Equisetum: From the Ditch to the Field

Getty/iStockphoto Machine spraying young corn field
Tillage can break rhizomes of both species into small pieces and spread them throughout the field.

Scouringrush (Equisetum arvense) and field horsetail (Equisetum hymale) are two species of the Equisetum genus found in Iowa. There are 15 Equisetum species worldwide. They are primitive perennials that produce spores rather than seeds and spread primarily by rhizomes (underground stems). These two weeds are commonly found in roadside ditches, preferring poorly drained soils.

Iowa State University5-22-22 field_horestail.jpg

Field horsestail in corn field.

Iowa State University5-22-22 scouringrush.jpg

Scouringrush invading no-till soybean field.


While individual shoots of scouringrush and field horsetail are not highly competitive, dense colonies can interfere with crop production. Tillage can suppress the weeds, but it probably would take several years of intensive tillage to eradicate them from fields. Unfortunately, tillage can break rhizomes of both species into small pieces and spread them throughout the field.

The architecture of the equisetum’s canopies reduces the area for herbicide absorption, making them particularly difficult to manage with herbicides. Herbicides used in crop production do not provide significant control/suppression of equisetums.

Most infestations of these weeds are due to a source population in adjacent non-crop areas. Controlling the equisetum in these areas probably is the most efficient method of removing them from crop fields, but unfortunately this is not an easy task, either. Repeated mowing or tillage is one option, but again it will take several years of disturbance to control/eradicate the weed.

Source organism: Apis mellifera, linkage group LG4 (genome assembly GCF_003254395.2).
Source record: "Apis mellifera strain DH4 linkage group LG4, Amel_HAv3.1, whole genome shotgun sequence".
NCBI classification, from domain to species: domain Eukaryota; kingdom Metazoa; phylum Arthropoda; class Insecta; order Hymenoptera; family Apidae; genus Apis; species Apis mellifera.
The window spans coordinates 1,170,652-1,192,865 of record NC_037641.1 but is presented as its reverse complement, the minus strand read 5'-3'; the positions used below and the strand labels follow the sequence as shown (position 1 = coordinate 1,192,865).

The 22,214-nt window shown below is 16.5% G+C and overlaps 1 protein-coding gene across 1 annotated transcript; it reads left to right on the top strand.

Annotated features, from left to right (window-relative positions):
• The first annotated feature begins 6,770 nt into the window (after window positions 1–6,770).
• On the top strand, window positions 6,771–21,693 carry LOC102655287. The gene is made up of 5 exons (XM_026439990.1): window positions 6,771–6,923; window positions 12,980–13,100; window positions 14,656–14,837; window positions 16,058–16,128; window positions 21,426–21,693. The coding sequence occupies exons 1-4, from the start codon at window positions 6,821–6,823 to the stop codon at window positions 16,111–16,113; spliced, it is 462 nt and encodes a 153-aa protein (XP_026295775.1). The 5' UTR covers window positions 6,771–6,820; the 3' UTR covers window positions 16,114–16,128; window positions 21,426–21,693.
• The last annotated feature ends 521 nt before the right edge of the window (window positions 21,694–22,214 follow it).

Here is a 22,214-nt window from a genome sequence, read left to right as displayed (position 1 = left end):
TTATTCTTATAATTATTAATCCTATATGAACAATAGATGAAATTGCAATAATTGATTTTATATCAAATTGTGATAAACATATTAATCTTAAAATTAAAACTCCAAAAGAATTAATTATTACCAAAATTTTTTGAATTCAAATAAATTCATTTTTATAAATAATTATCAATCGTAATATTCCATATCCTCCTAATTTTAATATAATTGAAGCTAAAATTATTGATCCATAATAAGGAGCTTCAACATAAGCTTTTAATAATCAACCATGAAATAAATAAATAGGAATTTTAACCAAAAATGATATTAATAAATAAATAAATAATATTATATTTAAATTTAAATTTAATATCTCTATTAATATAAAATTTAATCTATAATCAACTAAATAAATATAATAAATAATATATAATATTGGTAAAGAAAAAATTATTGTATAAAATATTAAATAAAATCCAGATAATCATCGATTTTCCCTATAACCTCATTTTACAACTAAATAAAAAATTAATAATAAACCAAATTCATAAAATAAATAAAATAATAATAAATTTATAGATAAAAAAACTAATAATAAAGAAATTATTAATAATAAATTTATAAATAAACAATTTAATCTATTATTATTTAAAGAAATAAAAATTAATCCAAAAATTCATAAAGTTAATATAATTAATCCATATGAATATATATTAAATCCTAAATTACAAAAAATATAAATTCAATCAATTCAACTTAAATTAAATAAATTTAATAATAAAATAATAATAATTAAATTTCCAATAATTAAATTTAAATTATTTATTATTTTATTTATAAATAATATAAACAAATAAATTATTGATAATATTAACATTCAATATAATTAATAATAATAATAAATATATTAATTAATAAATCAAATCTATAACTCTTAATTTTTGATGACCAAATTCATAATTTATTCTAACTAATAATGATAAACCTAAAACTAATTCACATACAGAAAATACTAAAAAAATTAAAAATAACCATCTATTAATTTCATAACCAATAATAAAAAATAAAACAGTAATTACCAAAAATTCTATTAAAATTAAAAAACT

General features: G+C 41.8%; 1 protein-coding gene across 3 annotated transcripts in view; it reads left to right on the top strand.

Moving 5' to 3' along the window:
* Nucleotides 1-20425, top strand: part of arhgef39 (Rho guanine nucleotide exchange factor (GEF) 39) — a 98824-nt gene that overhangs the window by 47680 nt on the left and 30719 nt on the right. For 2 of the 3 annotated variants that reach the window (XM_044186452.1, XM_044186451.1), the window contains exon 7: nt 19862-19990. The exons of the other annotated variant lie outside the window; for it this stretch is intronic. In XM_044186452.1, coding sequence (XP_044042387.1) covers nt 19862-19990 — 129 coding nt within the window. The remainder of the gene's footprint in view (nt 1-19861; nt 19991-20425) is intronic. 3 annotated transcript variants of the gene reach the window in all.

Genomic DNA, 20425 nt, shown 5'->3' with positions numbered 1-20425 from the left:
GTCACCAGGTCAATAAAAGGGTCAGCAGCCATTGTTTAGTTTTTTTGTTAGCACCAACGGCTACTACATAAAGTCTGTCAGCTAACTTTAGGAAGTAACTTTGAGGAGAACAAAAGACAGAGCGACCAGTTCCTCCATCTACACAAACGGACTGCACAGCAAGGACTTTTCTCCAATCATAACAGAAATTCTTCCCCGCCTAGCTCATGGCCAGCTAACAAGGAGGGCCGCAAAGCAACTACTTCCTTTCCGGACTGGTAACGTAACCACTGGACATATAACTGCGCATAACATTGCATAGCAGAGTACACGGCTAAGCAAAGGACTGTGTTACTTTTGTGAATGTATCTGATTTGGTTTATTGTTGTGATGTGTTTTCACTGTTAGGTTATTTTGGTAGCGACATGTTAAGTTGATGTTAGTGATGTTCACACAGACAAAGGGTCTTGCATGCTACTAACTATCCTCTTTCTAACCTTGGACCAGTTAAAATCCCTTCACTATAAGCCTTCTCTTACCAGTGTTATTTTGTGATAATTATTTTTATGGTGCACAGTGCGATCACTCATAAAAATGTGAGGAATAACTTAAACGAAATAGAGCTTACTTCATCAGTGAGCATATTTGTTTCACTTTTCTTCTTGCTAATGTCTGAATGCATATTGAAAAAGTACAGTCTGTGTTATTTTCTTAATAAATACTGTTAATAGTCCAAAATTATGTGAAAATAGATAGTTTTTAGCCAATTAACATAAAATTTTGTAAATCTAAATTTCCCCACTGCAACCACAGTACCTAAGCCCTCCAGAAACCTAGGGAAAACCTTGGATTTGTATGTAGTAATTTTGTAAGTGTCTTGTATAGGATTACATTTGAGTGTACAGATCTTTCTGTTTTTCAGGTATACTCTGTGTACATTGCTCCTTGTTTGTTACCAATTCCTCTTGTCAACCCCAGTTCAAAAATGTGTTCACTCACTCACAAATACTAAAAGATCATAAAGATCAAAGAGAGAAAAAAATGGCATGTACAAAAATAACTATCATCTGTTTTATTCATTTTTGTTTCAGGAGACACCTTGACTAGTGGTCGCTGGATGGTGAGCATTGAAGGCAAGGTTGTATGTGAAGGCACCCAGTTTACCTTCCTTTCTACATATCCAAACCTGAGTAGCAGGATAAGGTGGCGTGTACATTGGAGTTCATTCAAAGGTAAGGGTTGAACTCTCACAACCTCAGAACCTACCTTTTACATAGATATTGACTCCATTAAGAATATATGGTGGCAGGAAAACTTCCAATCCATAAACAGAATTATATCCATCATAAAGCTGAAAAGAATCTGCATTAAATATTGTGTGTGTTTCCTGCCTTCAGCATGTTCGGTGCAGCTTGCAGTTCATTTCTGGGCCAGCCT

Chlorsuluron (Telar) is one herbicide that has good activity on equisetums, but is only registered for use in non-crop sites such as roadsides. Chlorsulfuron is a sulfonylurea herbicide (Group 2), related to products such as Accent and Classic. Multiple applications would be needed for complete control. UNL researchers conducted a study near Murdock, Nebraska with several herbicides and reported chlorsulfuron provided the most effective control of scouringrush. However, chlorsulfuron is a persistent compound that is toxic to both corn and soybeans, so caution must be taken to prevent overspray into production fields.

Chlorsulfuron is recommended at 1.0 to 2.6 oz/A (75% dry formulation) for controlling equisetums. Spot applications at higher rates are allowed in certain locations according to the product label. An 8 oz. container is the smallest quantity that could be found on the internet. This container would provide sufficient herbicide to treat approximately a mile of a 20 ft. roadside twice at the intermediate rate.

Purdue University researchers evaluated the efficacy of spring or fall applications of several other herbicides on mowed and unmowed scouringrush. When mowing, it was necessary to allow some regrowth of new plant stems prior to herbicide application, to produce desirable control with herbicides. Unmowed scouringrush did not produce acceptable results.

Researchers reported that mowed scouringrush treated in the fall with aminopyralid (Milestone) and imazapyr (Habitat) may provide additional effective options in non-crop areas for controlling scouringrush populations. In unmowed populations, biomass of scouringrush was not reduced at 42 days after application. Aminopyralid and imazapyr are not labeled for row crops and have a lengthy rotation restriction.

Regardless of the management tactic chosen, persistent effort is important to eliminate equisetum populations. Focusing efforts outside of crop fields on the adjacent source area in addition to suppression in the crop field is likely to yield the best results.

Source: Iowa State University, which is solely responsible for the information provided and is wholly owned by the source. Informa Business Media and all its subsidiaries are not responsible for any of the content contained in this information asset. 

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